Arts Research Monitor articles, category = Arts advocacy

These reports from the Canadian Conference of the Arts' Chalmers Conferences provide arts advocacy information and techniques. The 2005 report provides practical tips for communicating with MPs, insights into parliamentary committees and tips on getting a message heard.
Some of the many themes of the report include: the clear impact of childhood arts experiences on adult participation and overall quality of life; the interrelatedness of the arts ecosystem; the ways in which people access one artform through another; the fact that people derive significant value from personal curating; and how "personal connections with artists can bridge a relevance gap and ignite latent arts interests and inspire participation".
This ArtsJournal Forum, funded by the Wallace Foundation, brings together 11 artists, arts administrators, advocates, researchers and critics to discuss the main contention of a recent RAND report: that a better case can be made for the arts by focussing on intrinsic effects.

This report, through a literature review of the benefits of the arts, attempts "to engage the arts community and the public in a new dialogue about the value of the arts, to stimulate further research, and to help public and private policymakers reach informed decisions".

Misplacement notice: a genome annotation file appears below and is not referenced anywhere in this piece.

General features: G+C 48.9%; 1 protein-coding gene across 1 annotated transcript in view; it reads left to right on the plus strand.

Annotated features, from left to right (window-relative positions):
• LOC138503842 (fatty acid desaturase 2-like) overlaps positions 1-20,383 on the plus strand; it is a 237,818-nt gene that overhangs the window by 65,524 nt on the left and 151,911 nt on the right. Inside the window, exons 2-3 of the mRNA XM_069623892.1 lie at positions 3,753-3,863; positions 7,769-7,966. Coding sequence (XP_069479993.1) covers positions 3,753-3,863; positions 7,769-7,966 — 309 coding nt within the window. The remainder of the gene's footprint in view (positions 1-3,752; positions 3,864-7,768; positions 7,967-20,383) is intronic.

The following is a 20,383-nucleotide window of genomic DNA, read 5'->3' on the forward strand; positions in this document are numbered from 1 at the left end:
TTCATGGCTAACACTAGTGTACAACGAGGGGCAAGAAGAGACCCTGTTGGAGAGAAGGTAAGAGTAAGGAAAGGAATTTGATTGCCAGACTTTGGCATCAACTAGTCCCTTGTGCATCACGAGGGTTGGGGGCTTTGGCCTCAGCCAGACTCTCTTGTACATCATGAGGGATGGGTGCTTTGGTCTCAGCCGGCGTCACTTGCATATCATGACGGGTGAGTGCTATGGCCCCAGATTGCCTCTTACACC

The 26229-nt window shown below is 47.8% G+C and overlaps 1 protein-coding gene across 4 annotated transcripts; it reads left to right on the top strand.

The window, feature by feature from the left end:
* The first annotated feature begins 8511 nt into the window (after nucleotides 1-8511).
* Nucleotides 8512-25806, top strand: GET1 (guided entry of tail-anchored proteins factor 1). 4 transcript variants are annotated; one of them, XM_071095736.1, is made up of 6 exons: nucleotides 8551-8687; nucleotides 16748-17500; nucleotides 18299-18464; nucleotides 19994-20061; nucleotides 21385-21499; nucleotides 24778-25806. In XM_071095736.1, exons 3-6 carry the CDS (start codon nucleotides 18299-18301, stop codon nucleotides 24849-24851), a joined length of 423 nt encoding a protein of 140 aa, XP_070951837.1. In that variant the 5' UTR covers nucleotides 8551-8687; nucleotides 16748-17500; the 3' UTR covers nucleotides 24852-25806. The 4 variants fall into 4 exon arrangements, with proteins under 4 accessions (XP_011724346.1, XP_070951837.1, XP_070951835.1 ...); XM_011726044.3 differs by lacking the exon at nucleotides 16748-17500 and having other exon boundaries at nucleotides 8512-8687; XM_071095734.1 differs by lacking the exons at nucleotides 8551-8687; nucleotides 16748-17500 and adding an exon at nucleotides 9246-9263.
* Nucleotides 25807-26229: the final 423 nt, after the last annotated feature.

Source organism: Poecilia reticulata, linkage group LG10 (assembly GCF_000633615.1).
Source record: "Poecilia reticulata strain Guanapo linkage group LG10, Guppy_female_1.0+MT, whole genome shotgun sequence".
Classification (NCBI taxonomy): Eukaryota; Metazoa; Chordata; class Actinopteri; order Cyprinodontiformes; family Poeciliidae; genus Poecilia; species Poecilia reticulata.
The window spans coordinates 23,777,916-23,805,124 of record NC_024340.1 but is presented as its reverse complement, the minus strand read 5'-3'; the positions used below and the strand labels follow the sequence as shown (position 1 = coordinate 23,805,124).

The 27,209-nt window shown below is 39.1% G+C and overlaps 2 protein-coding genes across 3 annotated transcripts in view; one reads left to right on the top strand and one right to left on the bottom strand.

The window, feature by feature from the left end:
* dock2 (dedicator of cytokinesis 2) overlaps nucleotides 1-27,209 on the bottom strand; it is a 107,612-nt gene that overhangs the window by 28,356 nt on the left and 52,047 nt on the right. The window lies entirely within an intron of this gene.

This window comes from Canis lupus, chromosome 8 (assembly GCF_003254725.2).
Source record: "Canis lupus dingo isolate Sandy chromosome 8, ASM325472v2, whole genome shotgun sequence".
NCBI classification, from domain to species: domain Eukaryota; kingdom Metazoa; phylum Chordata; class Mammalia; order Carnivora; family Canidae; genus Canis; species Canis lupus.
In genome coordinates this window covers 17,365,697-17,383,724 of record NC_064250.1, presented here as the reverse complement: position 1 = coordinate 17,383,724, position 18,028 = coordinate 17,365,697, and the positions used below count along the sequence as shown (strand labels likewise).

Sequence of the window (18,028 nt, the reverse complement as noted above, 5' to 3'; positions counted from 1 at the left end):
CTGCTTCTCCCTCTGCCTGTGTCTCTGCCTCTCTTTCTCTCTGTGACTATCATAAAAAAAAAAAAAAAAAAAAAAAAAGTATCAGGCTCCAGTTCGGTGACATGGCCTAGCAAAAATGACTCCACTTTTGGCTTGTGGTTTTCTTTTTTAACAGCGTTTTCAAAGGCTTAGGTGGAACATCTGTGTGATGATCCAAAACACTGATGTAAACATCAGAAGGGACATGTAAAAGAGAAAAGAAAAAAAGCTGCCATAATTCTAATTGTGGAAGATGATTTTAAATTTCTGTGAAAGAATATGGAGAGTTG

This report from the Muttart Foundation is based on the results of a telephone survey that asked 3,863 adult Canadians about their opinions concerning charities.
To help artists, arts organizations, board members and other cultural supporters make the case for the arts and culture, the Canada Council has prepared an advocacy resource kit, available online in html, pdf or MS-Word format.
These web resources compiled by the Canadian Conference of the Arts provide information and statistics to help artists and cultural workers demonstrate the value of the arts and culture in Canada.
This discussion paper, prepared for a June conference in London (U.K.), argues that more attention must be paid to "the fundamental contribution that cultural institutions can make to our quality of life at the deepest level", rather than instrumental arguments based on the economic, social, psychological, personal and civic impacts of the arts.

This summary of discussions at the National Arts Centre in September 2002 provides insight into performing arts donors' inspirations, needs and desires. The participants, some of whom are major donors to the performing arts, discussed how to promote the value of the arts, the need to invest in professional fundraising programs, and how to improve the environment for charitable donations to the arts in Canada.

This article in the Statistics Canada publication Focus on Culture paints quite a bleak picture of the state of non-profit performing arts organizations in Canada in the 1990s...